Compared to the hundreds of original works, compilations, commentaries and criticisms the Sharana tradition produced, the body of literature inspired by Ramayana and Mahabaratha remains slim. The Brahmin poets and their royal patrons also chose to explore other subjects to propagate their religion than focus on the epics.

Vaishnava worship

Rama also failed to find traction in the religious traditions, including the Vaishnava sects, that became popular in Karnataka. The Vishishtadvaita school profounded by Ramanuja drew people towards Ranganatha or Venkateshwara and the Madhwa focus was on Krishna.

Nanjaraj Aras says it would be hard to find any Vaishnava King solely invested in the worship of Rama. Hoysalas shifted from Jainism to Srivaishnavism under Ramanuja’s influence but they mostly built temples for Narayana.

After Hampi took a Vaishnava turn, Krishna rose in importance and later Krishnadevaraya built several temples for Hajara Rama, Vijaya Vithala, Bala Krishna, Ganapati and Ugra Narasimha. But his favourite was Venkateshwara and that prompted him to make as many as seven trips to Tirupati showering riches on the deity there.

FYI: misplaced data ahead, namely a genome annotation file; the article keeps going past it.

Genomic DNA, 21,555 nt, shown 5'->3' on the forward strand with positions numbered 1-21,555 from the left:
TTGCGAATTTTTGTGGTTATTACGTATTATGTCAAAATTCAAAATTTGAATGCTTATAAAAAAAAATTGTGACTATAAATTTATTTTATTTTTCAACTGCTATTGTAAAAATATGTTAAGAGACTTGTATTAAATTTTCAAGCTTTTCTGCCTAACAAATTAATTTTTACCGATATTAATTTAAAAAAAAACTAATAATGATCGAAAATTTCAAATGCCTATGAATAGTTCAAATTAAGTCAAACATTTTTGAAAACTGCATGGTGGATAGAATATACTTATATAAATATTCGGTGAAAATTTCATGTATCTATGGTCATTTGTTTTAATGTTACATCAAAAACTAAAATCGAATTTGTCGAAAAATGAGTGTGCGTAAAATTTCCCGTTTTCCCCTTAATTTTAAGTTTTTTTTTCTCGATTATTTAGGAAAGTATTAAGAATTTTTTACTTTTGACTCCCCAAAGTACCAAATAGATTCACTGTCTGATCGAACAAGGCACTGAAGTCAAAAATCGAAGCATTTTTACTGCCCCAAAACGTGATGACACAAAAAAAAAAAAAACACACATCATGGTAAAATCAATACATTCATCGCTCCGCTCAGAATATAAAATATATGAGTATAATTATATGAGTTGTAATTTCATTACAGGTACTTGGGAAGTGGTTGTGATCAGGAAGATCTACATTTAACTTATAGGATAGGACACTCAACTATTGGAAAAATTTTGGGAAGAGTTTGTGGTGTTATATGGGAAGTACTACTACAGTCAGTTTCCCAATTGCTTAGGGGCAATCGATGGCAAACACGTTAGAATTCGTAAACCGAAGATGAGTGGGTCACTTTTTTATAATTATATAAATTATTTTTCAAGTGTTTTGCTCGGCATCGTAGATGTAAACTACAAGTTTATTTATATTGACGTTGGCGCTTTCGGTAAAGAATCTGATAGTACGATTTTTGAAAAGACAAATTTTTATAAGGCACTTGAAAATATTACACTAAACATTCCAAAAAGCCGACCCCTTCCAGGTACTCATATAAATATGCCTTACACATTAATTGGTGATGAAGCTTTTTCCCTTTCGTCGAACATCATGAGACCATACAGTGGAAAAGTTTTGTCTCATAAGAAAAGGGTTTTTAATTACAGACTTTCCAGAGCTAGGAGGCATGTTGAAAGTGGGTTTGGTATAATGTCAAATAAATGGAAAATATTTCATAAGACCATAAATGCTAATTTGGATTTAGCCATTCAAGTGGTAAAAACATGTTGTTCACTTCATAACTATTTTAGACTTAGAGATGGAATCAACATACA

Rama shrine

Karnataka also failed to produce a Rama temple of any prominence. The temples at Hiremagalur, Haravu, Rama Nagara and Hampi are usually cited as noteworthy places of worship.

But as Dr Shelvapille notes, they are not comparable to the celebrated Rama temples at Bhadrachalam, Andhra Pradesh, or at Kumbakonam, Tamil Nadu. He says none of these temples feature among 108 Divya Desams, a list of celebrated temples mentioned in the works of the Alvars, the poet-saints of the Sri Vaishnava tradition. Prof Phaniraj says in the coastal districts there are temples for Shiva, Vishnu, Subramanya, Shakti and hardly any for Rama.

Rama mandiras